Monday, February 22, 2016

2015-12-25: Geocaching Through History on Christmas Day

So today is Christmas day and with family and friends back in Florida, it would've been too much to try and make it back there for a 3-day weekend. And so another day off also means another drive up to Lufkin for a Starbucks coffee. Surprisingly they're open on Christmas morning. Then Geocaching afterwards.

This time leaving Lufkin, we drove north on US-59. Our first stop was at the Walker Cemetery in Angelina County and our first cache for the day (GC5MB7P). In 1846, Thomas R. Walker moved into the area from North Carolina. In 1851, he wed Emily Z. Briscoe, and the couple farmed and reared their children on their homestead. Walker served as county sheriff and county judge, and was a member of the local masonic lodge. Upon his death in 1877, Walker was buried in this cemetery, which had been established before he purchased the land in 1858. Originally known as Red Land cemetery, this burial ground was in use for decades before Walker was buried here. One early marked grave is that of Nathaniel S. Abney (d. 1855), the young son of settler Paul C. Abney.

Further up the road and a couple caches later, we arrived in Nacogdoches. The next cache was at the local fire station. A tribute to firefighters and rather HOT cache!

We also visited the local cemetery of course, the location of yet another Geocache. Only this one was really hard. Hidden at the base of this old magnolia tree underneath a kazzilion leaves! Eventually found the string, but no container. Reading previous logs, it seems as though several others have had the same issue. Went to the car and found a replacement container to continue the cemetery caches.

I know it may seem like it at times, but our adventures are not always about Geocaching. When we see nice locations, we usually take some time to enjoy them also. One such place was the Lanana Creek Trail. It was a nice relaxing stroll along the creek.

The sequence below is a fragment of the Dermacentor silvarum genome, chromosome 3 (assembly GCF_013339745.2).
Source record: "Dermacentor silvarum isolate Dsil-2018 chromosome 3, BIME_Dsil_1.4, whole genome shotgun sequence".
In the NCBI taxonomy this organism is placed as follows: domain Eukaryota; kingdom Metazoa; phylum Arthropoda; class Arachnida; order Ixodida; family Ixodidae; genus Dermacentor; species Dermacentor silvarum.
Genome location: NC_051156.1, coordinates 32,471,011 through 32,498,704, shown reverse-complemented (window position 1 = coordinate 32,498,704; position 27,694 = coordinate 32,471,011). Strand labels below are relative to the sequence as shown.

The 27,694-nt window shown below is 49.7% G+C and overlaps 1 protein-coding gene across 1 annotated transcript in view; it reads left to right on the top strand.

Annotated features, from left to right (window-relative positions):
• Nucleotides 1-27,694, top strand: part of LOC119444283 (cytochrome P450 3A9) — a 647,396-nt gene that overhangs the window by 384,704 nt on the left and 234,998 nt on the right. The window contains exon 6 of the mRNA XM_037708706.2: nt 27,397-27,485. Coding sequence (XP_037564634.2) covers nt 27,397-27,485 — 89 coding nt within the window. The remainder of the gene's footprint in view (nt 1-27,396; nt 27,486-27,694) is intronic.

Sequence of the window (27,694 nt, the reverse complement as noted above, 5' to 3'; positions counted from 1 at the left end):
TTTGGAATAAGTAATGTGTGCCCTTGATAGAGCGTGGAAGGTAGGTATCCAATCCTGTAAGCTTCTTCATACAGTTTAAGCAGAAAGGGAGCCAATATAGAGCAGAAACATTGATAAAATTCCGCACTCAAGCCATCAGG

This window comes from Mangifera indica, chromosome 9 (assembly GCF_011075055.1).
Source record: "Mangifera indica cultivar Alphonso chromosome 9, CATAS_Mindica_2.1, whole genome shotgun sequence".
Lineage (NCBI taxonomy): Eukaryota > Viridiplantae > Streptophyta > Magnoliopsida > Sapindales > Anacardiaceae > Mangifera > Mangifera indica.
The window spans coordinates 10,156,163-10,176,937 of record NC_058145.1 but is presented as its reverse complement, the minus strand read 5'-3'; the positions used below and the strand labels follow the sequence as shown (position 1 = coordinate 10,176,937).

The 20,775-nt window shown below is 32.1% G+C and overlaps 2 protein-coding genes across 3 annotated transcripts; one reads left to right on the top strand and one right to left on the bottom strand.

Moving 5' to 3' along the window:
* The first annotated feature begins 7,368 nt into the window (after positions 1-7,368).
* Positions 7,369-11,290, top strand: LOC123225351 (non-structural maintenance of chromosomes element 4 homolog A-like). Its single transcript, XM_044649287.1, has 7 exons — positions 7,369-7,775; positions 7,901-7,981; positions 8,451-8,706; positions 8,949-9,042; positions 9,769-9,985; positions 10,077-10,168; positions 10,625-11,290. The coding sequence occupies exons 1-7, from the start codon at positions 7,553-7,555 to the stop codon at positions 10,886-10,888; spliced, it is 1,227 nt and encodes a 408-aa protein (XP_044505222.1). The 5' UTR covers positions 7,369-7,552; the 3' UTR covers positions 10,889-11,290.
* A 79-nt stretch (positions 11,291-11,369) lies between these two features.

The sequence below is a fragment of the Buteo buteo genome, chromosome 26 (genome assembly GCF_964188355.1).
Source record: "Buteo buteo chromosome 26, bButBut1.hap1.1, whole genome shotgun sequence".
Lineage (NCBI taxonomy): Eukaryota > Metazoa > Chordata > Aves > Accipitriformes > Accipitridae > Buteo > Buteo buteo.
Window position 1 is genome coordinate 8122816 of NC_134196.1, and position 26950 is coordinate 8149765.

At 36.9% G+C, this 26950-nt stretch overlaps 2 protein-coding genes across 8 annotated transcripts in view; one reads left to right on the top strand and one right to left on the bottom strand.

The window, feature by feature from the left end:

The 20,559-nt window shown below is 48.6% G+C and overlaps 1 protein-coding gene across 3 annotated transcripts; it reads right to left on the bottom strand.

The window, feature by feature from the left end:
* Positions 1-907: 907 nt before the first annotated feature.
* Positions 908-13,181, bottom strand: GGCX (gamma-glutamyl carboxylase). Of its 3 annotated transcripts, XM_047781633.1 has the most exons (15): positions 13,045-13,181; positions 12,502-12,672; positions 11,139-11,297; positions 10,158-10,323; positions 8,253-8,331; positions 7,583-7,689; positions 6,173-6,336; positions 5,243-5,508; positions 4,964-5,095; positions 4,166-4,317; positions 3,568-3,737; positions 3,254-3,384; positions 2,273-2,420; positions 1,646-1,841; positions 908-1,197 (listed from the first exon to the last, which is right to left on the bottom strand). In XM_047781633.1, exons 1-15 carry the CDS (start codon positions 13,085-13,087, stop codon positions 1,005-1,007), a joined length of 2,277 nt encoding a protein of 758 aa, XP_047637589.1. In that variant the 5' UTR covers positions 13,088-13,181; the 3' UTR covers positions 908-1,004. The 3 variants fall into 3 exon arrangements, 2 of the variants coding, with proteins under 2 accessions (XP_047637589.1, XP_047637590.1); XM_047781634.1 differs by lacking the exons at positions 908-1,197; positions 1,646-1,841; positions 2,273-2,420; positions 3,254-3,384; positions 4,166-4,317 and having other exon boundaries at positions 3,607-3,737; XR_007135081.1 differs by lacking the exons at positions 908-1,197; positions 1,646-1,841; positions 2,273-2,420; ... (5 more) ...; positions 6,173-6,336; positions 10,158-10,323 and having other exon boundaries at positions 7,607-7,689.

While driving around town grabbing caches, we noticed a statue which was a tribute to the towns country doctors over the years from back when they used to make house calls. Another statue was of Karle Wilson Baker (1878-1960), nationally acclaimed and nominated for the Pulitzer Prize for poetry.

Our next Geocache was a virtual cache for this old fort. The Stone Fort Museum is housed in a 1936 replica, built on a new site, of Don Antonio Gil Y'Barbo's stone house. Y'Barbo, the founder of present day Nacogdoches, built the stone house circa 1780 as the formal portals to the Spanish District of Texas. The original site of Y'Barbo's house, torn down in 1902, is the corner of Fredonia and Main Streets in downtown Nacogdoches. During its history, the original house served variously as a public building, grocery store, candy store, saloon, and as a temporary fortification during the Magee-Gutierrez, Dr. James Long and Fredonia Rebellion filibusters.

This next cache I'm highlighting was a puzzle cache (GC5NFZA). This one took a lot of creativity and thoughtfulness! It also drove us CRAZY trying to figure it out! We must have spent 30 minutes trying to figure out. After reading previous logs and watching a YouTube video, I finally had a clue and opened it in minutes! WOW, What a fun cache!

The last stop in town before moving on was at this old railroad train. This Shay 36-ton Locomotive was built in 1907. There was supposed to be a cache hidden there by the tree, but we didn't find any evidence of one.

After leaving Nacogdoches, we headed over towards Timpson. There were several newly placed caches that had yet to be found. However, when we finally made it over to them there was another Geocachers name at the top FTF spot. Just 3 hours earlier! Perhaps if we ran our day in the opposite direction... so while we opted for coffee first and Nacogdoches next, we missed out on FTF's. Oh well, still a good day!

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